a 201 study from Mount Sinai Medical Center.

Brewers need to be careful what they use to make the tea
– according to a 1998 study from Royal Prince Alfred
Hospital, Camperdown in Australia. One person suffered
lead poisoning after brewing the tea in a ceramic pot. A
dangerous amount of lead from the glaze on certain
ceramics can leach into the liquid due to the tea’s acidity.

Why go to all the trouble of brewing the tea and trying to
avoid poisoning yourself or causing an explosion with a
build-up of carbon dioxide? Because you listen to the
stories from people who claim to have been drinking
kombucha for years and have used it to beat cancer, cure
baldness, increase their energy levels, boost their immune
system and detoxify their bodies.

Does kombucha actually work? We looked at results from
the available scientific studies to see whether there is any
evidence for these claims.

Kombucha is a Diabetic Treatment?

According to a 2012 study from the National School of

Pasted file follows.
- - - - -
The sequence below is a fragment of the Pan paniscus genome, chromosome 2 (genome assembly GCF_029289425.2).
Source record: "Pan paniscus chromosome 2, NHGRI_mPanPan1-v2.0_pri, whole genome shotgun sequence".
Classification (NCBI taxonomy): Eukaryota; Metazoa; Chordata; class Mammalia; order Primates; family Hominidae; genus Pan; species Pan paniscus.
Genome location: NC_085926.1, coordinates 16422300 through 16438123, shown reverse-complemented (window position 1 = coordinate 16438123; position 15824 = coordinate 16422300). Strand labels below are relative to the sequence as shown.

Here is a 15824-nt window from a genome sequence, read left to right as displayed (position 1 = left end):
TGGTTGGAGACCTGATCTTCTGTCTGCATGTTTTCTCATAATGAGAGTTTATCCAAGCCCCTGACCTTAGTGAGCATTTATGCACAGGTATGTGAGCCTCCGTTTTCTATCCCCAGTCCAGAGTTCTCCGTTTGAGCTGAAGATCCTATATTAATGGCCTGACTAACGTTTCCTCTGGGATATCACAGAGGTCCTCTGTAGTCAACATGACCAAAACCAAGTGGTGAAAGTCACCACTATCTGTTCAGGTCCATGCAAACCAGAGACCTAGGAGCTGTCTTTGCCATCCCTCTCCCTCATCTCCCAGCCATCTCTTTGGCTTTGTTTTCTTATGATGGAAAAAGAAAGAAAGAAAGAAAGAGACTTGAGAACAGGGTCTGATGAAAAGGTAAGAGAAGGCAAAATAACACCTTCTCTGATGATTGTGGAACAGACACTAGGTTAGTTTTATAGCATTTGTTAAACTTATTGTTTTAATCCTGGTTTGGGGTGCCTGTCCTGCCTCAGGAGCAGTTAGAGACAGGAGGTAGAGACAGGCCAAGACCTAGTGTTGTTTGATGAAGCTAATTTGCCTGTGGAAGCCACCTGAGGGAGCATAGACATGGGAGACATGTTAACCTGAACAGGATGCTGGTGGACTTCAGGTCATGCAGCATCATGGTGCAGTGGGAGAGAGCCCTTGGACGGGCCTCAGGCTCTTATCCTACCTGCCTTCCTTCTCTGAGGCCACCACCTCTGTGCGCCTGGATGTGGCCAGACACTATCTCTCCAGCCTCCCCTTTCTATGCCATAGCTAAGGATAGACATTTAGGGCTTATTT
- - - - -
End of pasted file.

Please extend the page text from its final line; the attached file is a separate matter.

Engineers of Sfax, University of Sfax, Tunisia, kombucha
tea has
hypoglycemic and ant-ilipidemic properties.

Drinking the tea helps people suffering from diabetes avoid
serious health complications associated with the disease,
for example metabolic disorders and liver or kidney
dysfunction, so say the results of the study conducted on
diabetic rats.

Before we can recommend this as a diabetic treatment,
however, we would like to see this study's results
replicated in other universities around the world.  

Drink Kombucha as a General Health Tonic

Advocates of the fizzy tea drink claim that regular
consumption boosts immunity and improves general health,
meaning you suffer from fewer colds and your body fights
off infections better.

A 2014 study from the Institute of Microbiology and
Biotechnology, University of Latvia showed drinking
kombucha tea had antioxidant benefits, and helped improve
immunity, suggesting it is “suitable for prevention against
broad-spectrum metabolic and infective disorders.”

Kombucha Reduces Oxidative Stress

Drinking kombucha tea helps reduce oxidative stress in
diabetes, according to a 2013 study by Jadavpur
University, India. The mechanism that helped prevent